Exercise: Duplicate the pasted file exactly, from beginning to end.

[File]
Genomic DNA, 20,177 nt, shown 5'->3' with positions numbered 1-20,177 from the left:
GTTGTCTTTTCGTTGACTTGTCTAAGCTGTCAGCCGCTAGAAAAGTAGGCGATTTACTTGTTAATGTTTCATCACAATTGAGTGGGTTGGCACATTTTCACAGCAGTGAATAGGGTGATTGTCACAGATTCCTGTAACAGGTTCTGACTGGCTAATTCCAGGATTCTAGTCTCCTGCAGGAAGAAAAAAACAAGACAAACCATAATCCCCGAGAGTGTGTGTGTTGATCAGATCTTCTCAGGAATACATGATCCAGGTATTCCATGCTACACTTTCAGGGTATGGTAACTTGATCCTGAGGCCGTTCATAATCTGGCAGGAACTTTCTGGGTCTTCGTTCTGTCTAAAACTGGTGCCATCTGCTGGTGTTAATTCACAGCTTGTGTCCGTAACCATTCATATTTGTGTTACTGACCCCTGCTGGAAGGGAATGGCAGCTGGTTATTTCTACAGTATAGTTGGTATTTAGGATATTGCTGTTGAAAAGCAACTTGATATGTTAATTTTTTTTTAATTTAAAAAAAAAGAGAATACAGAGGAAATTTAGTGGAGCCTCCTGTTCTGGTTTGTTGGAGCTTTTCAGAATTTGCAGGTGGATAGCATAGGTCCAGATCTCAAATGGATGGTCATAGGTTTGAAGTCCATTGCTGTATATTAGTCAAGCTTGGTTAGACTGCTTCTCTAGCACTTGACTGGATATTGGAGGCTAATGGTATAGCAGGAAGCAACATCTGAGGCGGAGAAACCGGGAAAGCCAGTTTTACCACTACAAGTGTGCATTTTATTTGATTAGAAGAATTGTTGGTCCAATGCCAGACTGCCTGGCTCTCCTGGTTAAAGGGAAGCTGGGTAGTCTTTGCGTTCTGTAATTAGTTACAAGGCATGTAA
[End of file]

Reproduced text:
Genomic DNA, 20,177 nt, shown 5'->3' with positions numbered 1-20,177 from the left:
GTTGTCTTTTCGTTGACTTGTCTAAGCTGTCAGCCGCTAGAAAAGTAGGCGATTTACTTGTTAATGTTTCATCACAATTGAGTGGGTTGGCACATTTTCACAGCAGTGAATAGGGTGATTGTCACAGATTCCTGTAACAGGTTCTGACTGGCTAATTCCAGGATTCTAGTCTCCTGCAGGAAGAAAAAAACAAGACAAACCATAATCCCCGAGAGTGTGTGTGTTGATCAGATCTTCTCAGGAATACATGATCCAGGTATTCCATGCTACACTTTCAGGGTATGGTAACTTGATCCTGAGGCCGTTCATAATCTGGCAGGAACTTTCTGGGTCTTCGTTCTGTCTAAAACTGGTGCCATCTGCTGGTGTTAATTCACAGCTTGTGTCCGTAACCATTCATATTTGTGTTACTGACCCCTGCTGGAAGGGAATGGCAGCTGGTTATTTCTACAGTATAGTTGGTATTTAGGATATTGCTGTTGAAAAGCAACTTGATATGTTAATTTTTTTTTAATTTAAAAAAAAAGAGAATACAGAGGAAATTTAGTGGAGCCTCCTGTTCTGGTTTGTTGGAGCTTTTCAGAATTTGCAGGTGGATAGCATAGGTCCAGATCTCAAATGGATGGTCATAGGTTTGAAGTCCATTGCTGTATATTAGTCAAGCTTGGTTAGACTGCTTCTCTAGCACTTGACTGGATATTGGAGGCTAATGGTATAGCAGGAAGCAACATCTGAGGCGGAGAAACCGGGAAAGCCAGTTTTACCACTACAAGTGTGCATTTTATTTGATTAGAAGAATTGTTGGTCCAATGCCAGACTGCCTGGCTCTCCTGGTTAAAGGGAAGCTGGGTAGTCTTTGCGTTCTGTAATTAGTTACAAGGCATGTAA